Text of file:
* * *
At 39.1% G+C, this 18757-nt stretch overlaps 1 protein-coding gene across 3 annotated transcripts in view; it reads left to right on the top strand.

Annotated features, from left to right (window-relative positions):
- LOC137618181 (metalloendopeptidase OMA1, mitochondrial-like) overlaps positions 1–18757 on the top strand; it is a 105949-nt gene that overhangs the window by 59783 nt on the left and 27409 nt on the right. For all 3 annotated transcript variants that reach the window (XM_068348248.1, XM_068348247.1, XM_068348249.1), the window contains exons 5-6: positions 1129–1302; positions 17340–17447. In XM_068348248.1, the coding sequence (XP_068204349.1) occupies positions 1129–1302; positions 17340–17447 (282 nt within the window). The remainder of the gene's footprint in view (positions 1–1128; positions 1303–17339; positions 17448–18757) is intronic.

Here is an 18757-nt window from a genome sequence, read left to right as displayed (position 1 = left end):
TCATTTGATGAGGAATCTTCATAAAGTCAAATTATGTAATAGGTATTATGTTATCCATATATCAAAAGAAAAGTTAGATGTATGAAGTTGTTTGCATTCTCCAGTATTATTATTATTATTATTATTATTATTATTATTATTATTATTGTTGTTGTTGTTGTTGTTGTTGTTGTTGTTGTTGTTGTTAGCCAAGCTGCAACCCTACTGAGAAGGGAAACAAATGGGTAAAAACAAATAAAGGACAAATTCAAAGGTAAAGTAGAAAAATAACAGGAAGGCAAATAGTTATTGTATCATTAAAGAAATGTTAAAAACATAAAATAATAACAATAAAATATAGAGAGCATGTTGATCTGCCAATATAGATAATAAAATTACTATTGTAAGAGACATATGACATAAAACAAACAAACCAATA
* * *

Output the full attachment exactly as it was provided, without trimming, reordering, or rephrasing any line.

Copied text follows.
At 39.1% G+C, this 18757-nt stretch overlaps 1 protein-coding gene across 3 annotated transcripts in view; it reads left to right on the top strand.

Annotated features, from left to right (window-relative positions):
- LOC137618181 (metalloendopeptidase OMA1, mitochondrial-like) overlaps positions 1–18757 on the top strand; it is a 105949-nt gene that overhangs the window by 59783 nt on the left and 27409 nt on the right. For all 3 annotated transcript variants that reach the window (XM_068348248.1, XM_068348247.1, XM_068348249.1), the window contains exons 5-6: positions 1129–1302; positions 17340–17447. In XM_068348248.1, the coding sequence (XP_068204349.1) occupies positions 1129–1302; positions 17340–17447 (282 nt within the window). The remainder of the gene's footprint in view (positions 1–1128; positions 1303–17339; positions 17448–18757) is intronic.

Here is an 18757-nt window from a genome sequence, read left to right as displayed (position 1 = left end):
TCATTTGATGAGGAATCTTCATAAAGTCAAATTATGTAATAGGTATTATGTTATCCATATATCAAAAGAAAAGTTAGATGTATGAAGTTGTTTGCATTCTCCAGTATTATTATTATTATTATTATTATTATTATTATTATTATTATTGTTGTTGTTGTTGTTGTTGTTGTTGTTGTTGTTGTTGTTAGCCAAGCTGCAACCCTACTGAGAAGGGAAACAAATGGGTAAAAACAAATAAAGGACAAATTCAAAGGTAAAGTAGAAAAATAACAGGAAGGCAAATAGTTATTGTATCATTAAAGAAATGTTAAAAACATAAAATAATAACAATAAAATATAGAGAGCATGTTGATCTGCCAATATAGATAATAAAATTACTATTGTAAGAGACATATGACATAAAACAAACAAACCAATA